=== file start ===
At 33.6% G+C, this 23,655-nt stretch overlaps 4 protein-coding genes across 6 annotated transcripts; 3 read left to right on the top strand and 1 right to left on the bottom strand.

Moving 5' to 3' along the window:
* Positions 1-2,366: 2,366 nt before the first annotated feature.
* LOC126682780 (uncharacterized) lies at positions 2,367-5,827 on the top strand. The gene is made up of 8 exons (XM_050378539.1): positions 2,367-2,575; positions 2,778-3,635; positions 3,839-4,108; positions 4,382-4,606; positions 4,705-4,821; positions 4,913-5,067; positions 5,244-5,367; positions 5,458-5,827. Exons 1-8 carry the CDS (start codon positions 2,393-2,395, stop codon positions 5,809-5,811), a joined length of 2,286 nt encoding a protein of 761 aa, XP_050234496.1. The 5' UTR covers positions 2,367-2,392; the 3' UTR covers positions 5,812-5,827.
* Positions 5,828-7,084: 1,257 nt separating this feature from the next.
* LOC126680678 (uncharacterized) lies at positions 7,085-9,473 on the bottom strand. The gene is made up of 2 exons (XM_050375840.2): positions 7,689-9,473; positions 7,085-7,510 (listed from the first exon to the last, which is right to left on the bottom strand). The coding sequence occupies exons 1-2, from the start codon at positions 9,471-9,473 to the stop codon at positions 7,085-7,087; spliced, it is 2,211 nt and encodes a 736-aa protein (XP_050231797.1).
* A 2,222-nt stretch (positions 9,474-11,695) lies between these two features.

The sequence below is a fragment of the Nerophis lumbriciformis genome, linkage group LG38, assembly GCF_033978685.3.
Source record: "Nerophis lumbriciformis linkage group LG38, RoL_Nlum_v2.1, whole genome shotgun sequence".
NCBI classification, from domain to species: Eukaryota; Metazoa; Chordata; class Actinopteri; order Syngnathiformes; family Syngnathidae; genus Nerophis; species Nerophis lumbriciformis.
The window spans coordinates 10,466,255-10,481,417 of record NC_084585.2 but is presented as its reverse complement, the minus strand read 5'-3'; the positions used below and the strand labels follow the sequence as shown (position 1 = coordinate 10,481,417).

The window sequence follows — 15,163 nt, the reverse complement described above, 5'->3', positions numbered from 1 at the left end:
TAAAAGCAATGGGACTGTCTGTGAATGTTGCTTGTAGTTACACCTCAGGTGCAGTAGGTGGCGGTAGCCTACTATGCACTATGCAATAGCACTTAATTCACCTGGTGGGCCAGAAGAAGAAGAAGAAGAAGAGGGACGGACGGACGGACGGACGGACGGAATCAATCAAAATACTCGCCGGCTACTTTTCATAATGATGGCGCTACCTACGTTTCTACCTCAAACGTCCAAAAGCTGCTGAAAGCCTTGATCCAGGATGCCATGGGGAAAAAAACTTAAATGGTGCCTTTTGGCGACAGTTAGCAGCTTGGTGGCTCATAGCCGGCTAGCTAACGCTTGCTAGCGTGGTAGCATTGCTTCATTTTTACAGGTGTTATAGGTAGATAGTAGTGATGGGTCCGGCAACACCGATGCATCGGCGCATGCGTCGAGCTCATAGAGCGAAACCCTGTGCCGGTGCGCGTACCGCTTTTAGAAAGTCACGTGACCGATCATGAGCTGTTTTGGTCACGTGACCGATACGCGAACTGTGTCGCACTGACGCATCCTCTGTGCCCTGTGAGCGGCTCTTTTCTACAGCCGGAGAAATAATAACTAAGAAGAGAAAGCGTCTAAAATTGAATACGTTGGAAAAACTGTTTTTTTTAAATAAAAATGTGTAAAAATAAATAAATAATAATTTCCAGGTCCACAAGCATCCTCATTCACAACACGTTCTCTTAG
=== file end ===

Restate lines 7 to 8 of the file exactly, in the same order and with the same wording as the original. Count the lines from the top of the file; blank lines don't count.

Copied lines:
* A 2,222-nt stretch (positions 9,474-11,695) lies between these two features.

The sequence below is a fragment of the Nerophis lumbriciformis genome, linkage group LG38, assembly GCF_033978685.3.